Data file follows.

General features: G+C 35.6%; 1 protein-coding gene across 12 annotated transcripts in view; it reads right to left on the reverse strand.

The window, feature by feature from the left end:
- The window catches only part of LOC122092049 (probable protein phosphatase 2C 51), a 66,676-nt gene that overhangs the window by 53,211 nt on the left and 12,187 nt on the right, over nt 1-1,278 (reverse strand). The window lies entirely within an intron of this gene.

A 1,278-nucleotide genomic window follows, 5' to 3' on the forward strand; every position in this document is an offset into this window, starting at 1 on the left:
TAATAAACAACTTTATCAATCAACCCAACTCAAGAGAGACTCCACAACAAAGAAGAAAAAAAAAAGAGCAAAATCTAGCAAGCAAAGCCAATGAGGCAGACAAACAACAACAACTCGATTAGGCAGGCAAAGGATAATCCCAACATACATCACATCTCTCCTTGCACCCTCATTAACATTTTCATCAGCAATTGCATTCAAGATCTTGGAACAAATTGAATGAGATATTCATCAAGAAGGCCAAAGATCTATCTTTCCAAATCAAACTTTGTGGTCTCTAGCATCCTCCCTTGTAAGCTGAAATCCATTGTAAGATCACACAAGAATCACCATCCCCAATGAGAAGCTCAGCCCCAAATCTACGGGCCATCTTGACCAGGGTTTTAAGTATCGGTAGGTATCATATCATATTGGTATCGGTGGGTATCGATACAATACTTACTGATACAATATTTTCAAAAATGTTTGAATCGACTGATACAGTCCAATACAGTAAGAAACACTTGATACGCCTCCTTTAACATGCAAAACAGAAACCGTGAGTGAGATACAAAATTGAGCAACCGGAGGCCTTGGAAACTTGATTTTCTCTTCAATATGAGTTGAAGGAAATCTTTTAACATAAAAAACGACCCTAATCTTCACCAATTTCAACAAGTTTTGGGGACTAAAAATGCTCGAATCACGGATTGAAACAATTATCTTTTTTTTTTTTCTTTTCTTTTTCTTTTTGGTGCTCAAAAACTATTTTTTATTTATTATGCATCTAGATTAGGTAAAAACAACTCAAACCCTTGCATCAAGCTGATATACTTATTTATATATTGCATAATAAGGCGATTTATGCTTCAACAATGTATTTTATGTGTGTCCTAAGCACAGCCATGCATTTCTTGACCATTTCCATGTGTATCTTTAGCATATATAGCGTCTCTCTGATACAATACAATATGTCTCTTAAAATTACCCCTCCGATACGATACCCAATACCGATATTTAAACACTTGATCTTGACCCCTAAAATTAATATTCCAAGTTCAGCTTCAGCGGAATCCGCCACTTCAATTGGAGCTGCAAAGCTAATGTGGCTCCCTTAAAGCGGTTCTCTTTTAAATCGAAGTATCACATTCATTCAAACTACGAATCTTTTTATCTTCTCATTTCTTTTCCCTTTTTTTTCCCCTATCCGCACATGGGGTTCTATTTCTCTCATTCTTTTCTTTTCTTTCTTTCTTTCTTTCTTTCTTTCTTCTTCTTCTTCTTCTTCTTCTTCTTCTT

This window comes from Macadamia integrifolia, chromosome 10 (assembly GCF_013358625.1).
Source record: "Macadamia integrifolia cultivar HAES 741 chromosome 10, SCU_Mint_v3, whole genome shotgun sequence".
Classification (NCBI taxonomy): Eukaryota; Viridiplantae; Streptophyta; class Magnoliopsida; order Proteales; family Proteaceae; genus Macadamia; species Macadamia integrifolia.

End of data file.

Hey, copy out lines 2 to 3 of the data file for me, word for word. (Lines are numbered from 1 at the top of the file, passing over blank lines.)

The window, feature by feature from the left end:
- The window catches only part of LOC122092049 (probable protein phosphatase 2C 51), a 66,676-nt gene that overhangs the window by 53,211 nt on the left and 12,187 nt on the right, over nt 1-1,278 (reverse strand). The window lies entirely within an intron of this gene.